For a BlackBelt,  the understanding of the fundamental approach would have well set-in, so that he would be able to comprehend more complex tools based on his foundation of the conceptual knowledge, coupled with the experience of executing many projects. Intuitive abilities to select the right projects and apply the best categorization are important. The BlackBelt will also have to provide leadership and guidance to many and convince top management with variety of business challenges – hence he would have established mastery over the tools and methodology is essential to earn him credibility. The “Ri” component will be at work where he would have matured and would demonstrate originality in his approaches.

 

Just as we saw the analogy with Lean Six Sigma, the maturity progression as depicted by ShuHaRi applies to most learning and development initiatives.

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What is ShuHaRi Principle?

To get into the stages of ShuHaRi & usage of its during Lean Six Sigma Implementation, lets first try to understand it…

 There are number of real life examples around us for demonstrating ShuHaRi Principle, for ease understanding let’s consider the scenario of a Coach and the player (trainee).

Stage 1 - Sachin Tendulkar at his early age learned & followed the teachings by his coach Ramakant Achrekar

Stage 2 – In his middle one-day cricket career, after 70 one day matches became the opener in one-day cricket and broken the rules for first 15 overs

Stage 3 – At his later career, he developed the new rules against world’s leading bowlers Shane Warne, Glen Mc Grath…

 

Same as in the above real life example, there are 3 stages in Shu Ha Ri.

 

ShuHaRi is a Japanese martial art concept which describes the stages of learning to mastery.

 

The translation of Shu Ha Ri from Japanese to English as follows

 "to keep, to fall, to break away".

 

ShuHaRi can be demonstrated in concentric circles, with Shu within Ha, and both Shu and Ha within Ri as below.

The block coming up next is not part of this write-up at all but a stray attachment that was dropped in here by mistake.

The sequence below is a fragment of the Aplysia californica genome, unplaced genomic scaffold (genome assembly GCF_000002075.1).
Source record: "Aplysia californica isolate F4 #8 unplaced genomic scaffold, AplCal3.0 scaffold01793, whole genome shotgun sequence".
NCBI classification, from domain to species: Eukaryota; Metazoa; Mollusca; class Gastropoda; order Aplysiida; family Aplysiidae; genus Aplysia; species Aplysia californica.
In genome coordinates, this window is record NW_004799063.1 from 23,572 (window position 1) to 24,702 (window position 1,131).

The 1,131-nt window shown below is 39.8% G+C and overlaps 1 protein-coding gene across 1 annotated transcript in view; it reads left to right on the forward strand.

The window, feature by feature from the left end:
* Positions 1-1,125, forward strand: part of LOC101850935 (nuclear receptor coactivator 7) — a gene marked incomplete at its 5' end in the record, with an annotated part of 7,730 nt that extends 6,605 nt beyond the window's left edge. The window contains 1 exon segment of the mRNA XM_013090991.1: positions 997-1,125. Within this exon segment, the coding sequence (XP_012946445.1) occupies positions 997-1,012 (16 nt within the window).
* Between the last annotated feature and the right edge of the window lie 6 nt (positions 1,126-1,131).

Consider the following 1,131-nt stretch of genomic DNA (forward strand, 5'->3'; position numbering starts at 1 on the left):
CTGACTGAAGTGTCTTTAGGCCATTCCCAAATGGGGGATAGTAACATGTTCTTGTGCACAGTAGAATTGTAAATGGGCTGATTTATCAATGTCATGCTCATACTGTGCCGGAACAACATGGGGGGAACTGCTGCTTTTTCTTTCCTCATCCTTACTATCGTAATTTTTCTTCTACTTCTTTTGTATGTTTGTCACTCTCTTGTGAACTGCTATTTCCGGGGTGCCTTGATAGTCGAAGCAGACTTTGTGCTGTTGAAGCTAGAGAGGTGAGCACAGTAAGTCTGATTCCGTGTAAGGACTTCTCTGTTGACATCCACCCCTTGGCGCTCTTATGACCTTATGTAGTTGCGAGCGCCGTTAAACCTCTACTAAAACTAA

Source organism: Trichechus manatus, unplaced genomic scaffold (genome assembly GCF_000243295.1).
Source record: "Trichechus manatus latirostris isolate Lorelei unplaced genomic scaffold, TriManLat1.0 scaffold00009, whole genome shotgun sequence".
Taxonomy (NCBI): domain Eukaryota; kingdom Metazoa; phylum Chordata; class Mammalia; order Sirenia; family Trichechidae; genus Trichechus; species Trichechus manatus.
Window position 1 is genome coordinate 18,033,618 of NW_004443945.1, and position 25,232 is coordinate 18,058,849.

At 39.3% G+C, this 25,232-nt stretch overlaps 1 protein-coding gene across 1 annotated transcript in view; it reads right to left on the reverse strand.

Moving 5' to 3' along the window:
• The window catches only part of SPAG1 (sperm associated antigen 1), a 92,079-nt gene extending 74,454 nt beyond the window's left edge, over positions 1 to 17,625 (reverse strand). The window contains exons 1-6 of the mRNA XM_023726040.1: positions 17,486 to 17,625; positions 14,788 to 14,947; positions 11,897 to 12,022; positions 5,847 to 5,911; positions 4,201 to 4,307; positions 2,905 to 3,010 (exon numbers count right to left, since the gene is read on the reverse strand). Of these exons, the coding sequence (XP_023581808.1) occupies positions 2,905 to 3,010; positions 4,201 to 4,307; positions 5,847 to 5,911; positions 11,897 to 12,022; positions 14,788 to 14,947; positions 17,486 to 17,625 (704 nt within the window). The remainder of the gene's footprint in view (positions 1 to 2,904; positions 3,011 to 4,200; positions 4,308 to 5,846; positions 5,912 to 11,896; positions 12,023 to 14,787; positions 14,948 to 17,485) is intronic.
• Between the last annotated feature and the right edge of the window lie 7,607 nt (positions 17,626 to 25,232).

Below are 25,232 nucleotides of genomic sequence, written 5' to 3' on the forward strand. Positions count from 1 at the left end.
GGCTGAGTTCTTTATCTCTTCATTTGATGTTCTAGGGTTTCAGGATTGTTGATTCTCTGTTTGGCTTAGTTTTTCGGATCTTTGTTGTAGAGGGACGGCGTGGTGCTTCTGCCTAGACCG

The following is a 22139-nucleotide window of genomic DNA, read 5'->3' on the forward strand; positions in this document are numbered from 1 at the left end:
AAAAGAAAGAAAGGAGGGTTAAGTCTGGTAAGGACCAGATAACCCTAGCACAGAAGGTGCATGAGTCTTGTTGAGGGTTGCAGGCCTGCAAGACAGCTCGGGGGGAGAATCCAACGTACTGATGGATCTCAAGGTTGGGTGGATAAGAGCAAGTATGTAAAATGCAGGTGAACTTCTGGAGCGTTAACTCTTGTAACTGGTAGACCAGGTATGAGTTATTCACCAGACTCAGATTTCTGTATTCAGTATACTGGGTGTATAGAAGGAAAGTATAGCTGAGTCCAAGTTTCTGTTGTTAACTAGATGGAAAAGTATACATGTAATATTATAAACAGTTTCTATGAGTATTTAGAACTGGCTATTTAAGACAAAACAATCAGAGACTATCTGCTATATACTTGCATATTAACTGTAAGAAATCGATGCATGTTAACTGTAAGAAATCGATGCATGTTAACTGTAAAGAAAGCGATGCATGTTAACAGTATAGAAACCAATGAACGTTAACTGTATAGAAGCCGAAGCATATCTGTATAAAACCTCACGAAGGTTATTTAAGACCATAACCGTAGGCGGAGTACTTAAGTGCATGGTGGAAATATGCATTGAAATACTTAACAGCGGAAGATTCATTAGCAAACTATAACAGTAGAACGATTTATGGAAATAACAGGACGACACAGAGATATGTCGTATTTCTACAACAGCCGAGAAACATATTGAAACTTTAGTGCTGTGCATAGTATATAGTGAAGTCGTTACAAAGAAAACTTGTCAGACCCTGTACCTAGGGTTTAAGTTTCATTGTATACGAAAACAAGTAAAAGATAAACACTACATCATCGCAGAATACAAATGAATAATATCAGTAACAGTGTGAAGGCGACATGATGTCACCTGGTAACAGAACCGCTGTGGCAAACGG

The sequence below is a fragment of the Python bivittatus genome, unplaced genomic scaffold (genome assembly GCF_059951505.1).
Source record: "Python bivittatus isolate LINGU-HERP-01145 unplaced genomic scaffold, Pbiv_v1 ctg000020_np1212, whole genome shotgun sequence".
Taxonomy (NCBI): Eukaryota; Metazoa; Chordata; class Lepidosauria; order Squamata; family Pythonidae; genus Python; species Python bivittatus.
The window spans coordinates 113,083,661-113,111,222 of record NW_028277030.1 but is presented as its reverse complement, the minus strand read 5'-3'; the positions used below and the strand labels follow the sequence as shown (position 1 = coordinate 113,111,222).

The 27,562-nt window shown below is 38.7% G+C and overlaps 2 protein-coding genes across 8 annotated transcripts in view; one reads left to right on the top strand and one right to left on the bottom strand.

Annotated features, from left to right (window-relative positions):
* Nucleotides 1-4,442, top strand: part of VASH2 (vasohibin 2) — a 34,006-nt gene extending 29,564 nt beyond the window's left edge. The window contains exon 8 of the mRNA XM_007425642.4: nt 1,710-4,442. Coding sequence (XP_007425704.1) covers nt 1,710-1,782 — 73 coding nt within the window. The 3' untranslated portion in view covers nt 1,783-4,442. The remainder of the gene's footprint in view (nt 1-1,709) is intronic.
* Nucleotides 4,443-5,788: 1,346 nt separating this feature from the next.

image.png
 

The fundamental techniques and knowledge don’t change.

In the first Shu phase the student should follow the coach in a strict and loyal way; at this stage the student is not ready to innovate.

The other way of interpretation of this concept is “To become a leader, first he should be a follower first”

 Now will see, how this concept is used in implementation of Lean Six Sigma:

 

Stage 1 – “Shu” - During the start of First project, the team should follow the Lean Six Sigma Expert.  This approach ensures the positive result of project in turn it creates confidence for the team members.

Stage 2 – “Ha” -  (Second) project, the team should consider the Lean Six Sigma Expert only as an adviser in other words assistance to the project. Through this approach the team learnt by doing in a practical way in other ways it’s a hands on approach.

Stage 3 – “Ri” - Moving forward (Third) project and following project, the team will manage individually the project without the Lean Six Sigma Expert as a team member or leader.  Now they are creators of their own project.

 

As indicated in Chinese proverb “give a man a fish and you feed him for a day; teach a man to fish and you feed him for a lifetime”.  By using ShuHaRi concept its better to teach the team to solve the organization problems on their own instead in other way.

 

The growth of an organization is also depending on growth of each individual in an organization, the individual growth ensured through ShuHaRi principle.